Crude Oil Prices Fall, IEA Reports Weaker Demand for 2017
- IEA released its Monthly Oil Market Report, it forecasted global demand will continue to fall
- IEA noted crude oil prices rose in September, citing the OPEC supply deal talks as a key driver
- OPEC crude output reported a record 33.64 mb/d, non-OPEC is expected to decrease in ‘17
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Crude oil prices fell nearly 0.8 percent within 30 minutes of the IEA Monthly Oil Market Report release. The October report further affirmed forecasts made in the previous two releases, suggesting low global growth is diminishing oil demand and OPEC production continues to make up for decreasing non-OPEC supply.
The IEA expects global demand to grow roughly 1.2 mb/d in 2016 with a similar forecast for 2017. The report noted that demand growth fell from “a five-year high in the 3rd quarter of 2015, to a four-year low in 3rd quarter 2016”. The IEA cited low global growth, with an emphasis on OECD nations and a “marked deceleration in China”, as the key drivers for demand weakness.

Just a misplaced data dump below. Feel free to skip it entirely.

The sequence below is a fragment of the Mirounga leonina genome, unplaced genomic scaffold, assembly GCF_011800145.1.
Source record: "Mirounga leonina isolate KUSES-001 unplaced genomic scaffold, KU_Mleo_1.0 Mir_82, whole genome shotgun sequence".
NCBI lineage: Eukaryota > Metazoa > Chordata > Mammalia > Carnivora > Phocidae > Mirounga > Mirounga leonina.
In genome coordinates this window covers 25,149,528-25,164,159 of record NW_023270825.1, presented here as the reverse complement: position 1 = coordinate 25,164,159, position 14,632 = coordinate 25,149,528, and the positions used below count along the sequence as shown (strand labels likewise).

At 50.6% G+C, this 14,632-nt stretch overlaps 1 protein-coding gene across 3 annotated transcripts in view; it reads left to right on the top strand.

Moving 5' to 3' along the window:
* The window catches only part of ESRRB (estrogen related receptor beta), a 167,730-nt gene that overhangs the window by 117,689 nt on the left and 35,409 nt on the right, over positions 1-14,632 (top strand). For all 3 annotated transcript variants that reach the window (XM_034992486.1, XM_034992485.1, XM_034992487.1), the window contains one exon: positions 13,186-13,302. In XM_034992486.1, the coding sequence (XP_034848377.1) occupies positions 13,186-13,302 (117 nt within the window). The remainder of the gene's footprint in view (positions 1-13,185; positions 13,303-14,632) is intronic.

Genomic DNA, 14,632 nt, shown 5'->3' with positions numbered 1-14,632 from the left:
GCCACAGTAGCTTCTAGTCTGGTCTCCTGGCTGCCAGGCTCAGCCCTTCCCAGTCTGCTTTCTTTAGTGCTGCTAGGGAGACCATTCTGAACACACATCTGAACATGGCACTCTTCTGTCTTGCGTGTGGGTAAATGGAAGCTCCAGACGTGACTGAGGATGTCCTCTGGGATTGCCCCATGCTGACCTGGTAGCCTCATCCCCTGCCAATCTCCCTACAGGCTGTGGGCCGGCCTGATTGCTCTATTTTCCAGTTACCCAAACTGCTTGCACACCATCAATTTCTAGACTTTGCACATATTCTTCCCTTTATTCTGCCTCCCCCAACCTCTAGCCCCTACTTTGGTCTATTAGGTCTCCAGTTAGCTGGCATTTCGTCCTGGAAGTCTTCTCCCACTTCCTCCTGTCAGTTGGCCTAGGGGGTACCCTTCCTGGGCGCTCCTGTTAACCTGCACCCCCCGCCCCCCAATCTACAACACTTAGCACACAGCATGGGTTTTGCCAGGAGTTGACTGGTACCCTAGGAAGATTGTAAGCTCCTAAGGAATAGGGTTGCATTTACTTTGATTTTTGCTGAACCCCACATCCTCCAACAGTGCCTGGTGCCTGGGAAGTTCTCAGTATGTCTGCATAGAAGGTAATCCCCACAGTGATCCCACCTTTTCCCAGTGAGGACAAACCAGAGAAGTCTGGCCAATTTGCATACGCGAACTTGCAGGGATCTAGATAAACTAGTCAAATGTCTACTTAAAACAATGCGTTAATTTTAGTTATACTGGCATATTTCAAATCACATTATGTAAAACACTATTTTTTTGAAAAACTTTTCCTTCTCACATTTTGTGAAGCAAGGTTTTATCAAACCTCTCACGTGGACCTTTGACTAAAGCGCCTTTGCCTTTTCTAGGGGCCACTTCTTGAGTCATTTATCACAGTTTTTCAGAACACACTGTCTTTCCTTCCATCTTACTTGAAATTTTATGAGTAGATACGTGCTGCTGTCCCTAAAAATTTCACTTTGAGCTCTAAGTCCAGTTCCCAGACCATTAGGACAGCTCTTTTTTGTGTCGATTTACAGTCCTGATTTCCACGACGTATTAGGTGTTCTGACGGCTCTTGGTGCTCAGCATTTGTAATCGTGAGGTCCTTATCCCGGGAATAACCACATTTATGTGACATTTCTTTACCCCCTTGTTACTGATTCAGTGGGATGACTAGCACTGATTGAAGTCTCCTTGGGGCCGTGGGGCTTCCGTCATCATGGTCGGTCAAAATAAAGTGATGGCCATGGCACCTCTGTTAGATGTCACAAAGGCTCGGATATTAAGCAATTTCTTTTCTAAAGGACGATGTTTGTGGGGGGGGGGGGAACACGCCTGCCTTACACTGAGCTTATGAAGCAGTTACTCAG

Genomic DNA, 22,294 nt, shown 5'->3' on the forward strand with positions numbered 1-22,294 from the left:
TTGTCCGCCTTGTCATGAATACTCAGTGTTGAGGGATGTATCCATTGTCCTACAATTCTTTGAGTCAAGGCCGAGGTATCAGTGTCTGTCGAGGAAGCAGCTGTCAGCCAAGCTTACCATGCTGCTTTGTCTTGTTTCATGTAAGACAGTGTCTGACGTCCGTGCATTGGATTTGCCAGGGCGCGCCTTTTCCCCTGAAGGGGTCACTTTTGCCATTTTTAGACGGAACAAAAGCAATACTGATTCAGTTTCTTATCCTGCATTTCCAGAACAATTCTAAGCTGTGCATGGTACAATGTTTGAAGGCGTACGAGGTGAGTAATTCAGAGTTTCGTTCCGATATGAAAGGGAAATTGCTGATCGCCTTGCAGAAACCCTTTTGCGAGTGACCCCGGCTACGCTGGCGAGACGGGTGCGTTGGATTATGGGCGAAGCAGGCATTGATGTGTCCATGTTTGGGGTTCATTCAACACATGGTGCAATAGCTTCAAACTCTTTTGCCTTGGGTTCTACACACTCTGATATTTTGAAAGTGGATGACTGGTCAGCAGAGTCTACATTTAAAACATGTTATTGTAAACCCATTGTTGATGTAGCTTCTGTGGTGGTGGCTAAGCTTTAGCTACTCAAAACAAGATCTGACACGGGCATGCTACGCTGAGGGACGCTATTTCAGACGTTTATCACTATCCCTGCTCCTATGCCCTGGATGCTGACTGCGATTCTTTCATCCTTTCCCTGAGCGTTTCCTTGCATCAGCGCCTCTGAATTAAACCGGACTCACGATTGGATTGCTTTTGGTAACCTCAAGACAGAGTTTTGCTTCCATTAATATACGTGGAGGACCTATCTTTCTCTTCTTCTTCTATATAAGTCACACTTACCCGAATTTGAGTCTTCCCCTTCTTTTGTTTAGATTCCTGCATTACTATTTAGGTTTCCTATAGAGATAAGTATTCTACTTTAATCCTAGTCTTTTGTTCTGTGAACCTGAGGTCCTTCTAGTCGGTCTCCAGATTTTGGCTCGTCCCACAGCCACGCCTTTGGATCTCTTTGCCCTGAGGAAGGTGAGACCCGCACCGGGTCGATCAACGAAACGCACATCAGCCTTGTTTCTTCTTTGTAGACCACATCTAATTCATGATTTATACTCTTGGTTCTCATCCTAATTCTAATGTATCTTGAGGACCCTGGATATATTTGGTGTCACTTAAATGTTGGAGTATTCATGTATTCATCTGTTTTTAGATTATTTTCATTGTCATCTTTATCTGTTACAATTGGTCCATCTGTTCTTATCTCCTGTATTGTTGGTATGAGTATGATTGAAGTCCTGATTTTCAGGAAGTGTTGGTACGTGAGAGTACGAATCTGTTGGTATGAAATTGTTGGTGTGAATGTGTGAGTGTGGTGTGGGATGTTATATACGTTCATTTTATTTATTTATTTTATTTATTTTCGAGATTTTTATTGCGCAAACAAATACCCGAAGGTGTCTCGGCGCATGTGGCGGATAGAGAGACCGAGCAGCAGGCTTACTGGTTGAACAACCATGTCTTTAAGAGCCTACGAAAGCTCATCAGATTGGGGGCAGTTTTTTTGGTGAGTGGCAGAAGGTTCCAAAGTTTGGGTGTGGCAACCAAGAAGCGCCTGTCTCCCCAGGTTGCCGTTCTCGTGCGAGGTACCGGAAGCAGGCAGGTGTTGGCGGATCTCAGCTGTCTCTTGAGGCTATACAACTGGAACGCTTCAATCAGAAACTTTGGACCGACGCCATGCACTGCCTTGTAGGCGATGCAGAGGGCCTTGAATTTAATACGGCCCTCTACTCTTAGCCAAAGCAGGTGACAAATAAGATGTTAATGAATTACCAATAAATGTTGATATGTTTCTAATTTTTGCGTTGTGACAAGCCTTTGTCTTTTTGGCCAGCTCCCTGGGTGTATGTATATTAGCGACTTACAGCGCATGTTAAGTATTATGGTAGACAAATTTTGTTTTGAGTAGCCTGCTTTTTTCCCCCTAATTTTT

Global supply according to the IEA rose by 0.6 mb/d, as non-OPEC supply increased by 0.5 mb/d. World oil output increased by 0.2 mb/d over the last year to 97.2. The IEA reported the majority of this growth was OPEC-driven as non-OPEC supply is expected to decrease 0.9 mb/d in 2016.
OECD crude inventories decreased for the first time in 7 months. The report cited larger-than-average seasonal declines in the US and Japan.
OPEC crude output increased to a record 33.64 mb/d in September as Iraq reported all-time-high oil production and Libya reopened major exporting ports. The IEA also touched on news of an OPEC deal to cut supply to between 32.5 and 33 mb/d, with further details to be released in November. The IEA cited the recent discussions of a production deal as the driver of price gains in September.
To read the full report go here.
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